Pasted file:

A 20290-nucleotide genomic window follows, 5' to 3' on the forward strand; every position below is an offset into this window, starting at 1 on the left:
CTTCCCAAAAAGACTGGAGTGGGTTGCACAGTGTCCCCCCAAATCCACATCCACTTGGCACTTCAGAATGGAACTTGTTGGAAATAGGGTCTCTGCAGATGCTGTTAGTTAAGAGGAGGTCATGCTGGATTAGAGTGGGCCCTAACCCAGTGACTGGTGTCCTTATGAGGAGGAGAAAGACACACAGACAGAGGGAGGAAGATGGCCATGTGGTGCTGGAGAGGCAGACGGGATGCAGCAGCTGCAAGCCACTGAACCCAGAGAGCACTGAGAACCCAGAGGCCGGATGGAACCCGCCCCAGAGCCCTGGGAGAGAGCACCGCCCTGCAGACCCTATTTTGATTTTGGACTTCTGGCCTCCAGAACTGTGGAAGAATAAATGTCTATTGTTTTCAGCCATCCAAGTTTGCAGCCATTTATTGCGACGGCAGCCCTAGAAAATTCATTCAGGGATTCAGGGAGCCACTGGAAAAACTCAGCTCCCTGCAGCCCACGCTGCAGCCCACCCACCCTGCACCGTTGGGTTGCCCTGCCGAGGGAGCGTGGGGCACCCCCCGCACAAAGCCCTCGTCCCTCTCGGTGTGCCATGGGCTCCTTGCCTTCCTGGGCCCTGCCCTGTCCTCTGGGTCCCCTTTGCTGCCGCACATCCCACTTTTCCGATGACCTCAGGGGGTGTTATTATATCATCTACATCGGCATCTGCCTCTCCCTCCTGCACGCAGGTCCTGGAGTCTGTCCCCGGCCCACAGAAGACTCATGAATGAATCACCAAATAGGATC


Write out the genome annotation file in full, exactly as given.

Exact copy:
A 20290-nucleotide genomic window follows, 5' to 3' on the forward strand; every position below is an offset into this window, starting at 1 on the left:
CTTCCCAAAAAGACTGGAGTGGGTTGCACAGTGTCCCCCCAAATCCACATCCACTTGGCACTTCAGAATGGAACTTGTTGGAAATAGGGTCTCTGCAGATGCTGTTAGTTAAGAGGAGGTCATGCTGGATTAGAGTGGGCCCTAACCCAGTGACTGGTGTCCTTATGAGGAGGAGAAAGACACACAGACAGAGGGAGGAAGATGGCCATGTGGTGCTGGAGAGGCAGACGGGATGCAGCAGCTGCAAGCCACTGAACCCAGAGAGCACTGAGAACCCAGAGGCCGGATGGAACCCGCCCCAGAGCCCTGGGAGAGAGCACCGCCCTGCAGACCCTATTTTGATTTTGGACTTCTGGCCTCCAGAACTGTGGAAGAATAAATGTCTATTGTTTTCAGCCATCCAAGTTTGCAGCCATTTATTGCGACGGCAGCCCTAGAAAATTCATTCAGGGATTCAGGGAGCCACTGGAAAAACTCAGCTCCCTGCAGCCCACGCTGCAGCCCACCCACCCTGCACCGTTGGGTTGCCCTGCCGAGGGAGCGTGGGGCACCCCCCGCACAAAGCCCTCGTCCCTCTCGGTGTGCCATGGGCTCCTTGCCTTCCTGGGCCCTGCCCTGTCCTCTGGGTCCCCTTTGCTGCCGCACATCCCACTTTTCCGATGACCTCAGGGGGTGTTATTATATCATCTACATCGGCATCTGCCTCTCCCTCCTGCACGCAGGTCCTGGAGTCTGTCCCCGGCCCACAGAAGACTCATGAATGAATCACCAAATAGGATC